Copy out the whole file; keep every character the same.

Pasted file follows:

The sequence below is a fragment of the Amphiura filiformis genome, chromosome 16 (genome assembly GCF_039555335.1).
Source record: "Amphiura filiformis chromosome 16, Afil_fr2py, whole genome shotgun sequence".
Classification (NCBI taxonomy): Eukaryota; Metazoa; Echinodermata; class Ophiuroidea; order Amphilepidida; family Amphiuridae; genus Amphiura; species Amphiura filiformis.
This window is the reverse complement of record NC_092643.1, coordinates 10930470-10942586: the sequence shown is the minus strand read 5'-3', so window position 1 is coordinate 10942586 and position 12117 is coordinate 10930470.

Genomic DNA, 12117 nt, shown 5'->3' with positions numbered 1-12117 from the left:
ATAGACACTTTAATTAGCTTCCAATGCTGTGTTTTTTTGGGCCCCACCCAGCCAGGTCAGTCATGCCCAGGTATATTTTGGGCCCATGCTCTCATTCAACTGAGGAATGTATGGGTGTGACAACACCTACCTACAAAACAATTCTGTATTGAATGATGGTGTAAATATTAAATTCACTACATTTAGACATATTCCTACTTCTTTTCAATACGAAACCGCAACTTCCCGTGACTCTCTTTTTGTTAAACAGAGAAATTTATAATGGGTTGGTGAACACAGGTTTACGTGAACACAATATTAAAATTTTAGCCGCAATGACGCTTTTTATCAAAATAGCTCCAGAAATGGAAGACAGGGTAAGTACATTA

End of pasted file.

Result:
The sequence below is a fragment of the Amphiura filiformis genome, chromosome 16 (genome assembly GCF_039555335.1).
Source record: "Amphiura filiformis chromosome 16, Afil_fr2py, whole genome shotgun sequence".
Classification (NCBI taxonomy): Eukaryota; Metazoa; Echinodermata; class Ophiuroidea; order Amphilepidida; family Amphiuridae; genus Amphiura; species Amphiura filiformis.
This window is the reverse complement of record NC_092643.1, coordinates 10930470-10942586: the sequence shown is the minus strand read 5'-3', so window position 1 is coordinate 10942586 and position 12117 is coordinate 10930470.

Genomic DNA, 12117 nt, shown 5'->3' with positions numbered 1-12117 from the left:
ATAGACACTTTAATTAGCTTCCAATGCTGTGTTTTTTTGGGCCCCACCCAGCCAGGTCAGTCATGCCCAGGTATATTTTGGGCCCATGCTCTCATTCAACTGAGGAATGTATGGGTGTGACAACACCTACCTACAAAACAATTCTGTATTGAATGATGGTGTAAATATTAAATTCACTACATTTAGACATATTCCTACTTCTTTTCAATACGAAACCGCAACTTCCCGTGACTCTCTTTTTGTTAAACAGAGAAATTTATAATGGGTTGGTGAACACAGGTTTACGTGAACACAATATTAAAATTTTAGCCGCAATGACGCTTTTTATCAAAATAGCTCCAGAAATGGAAGACAGGGTAAGTACATTA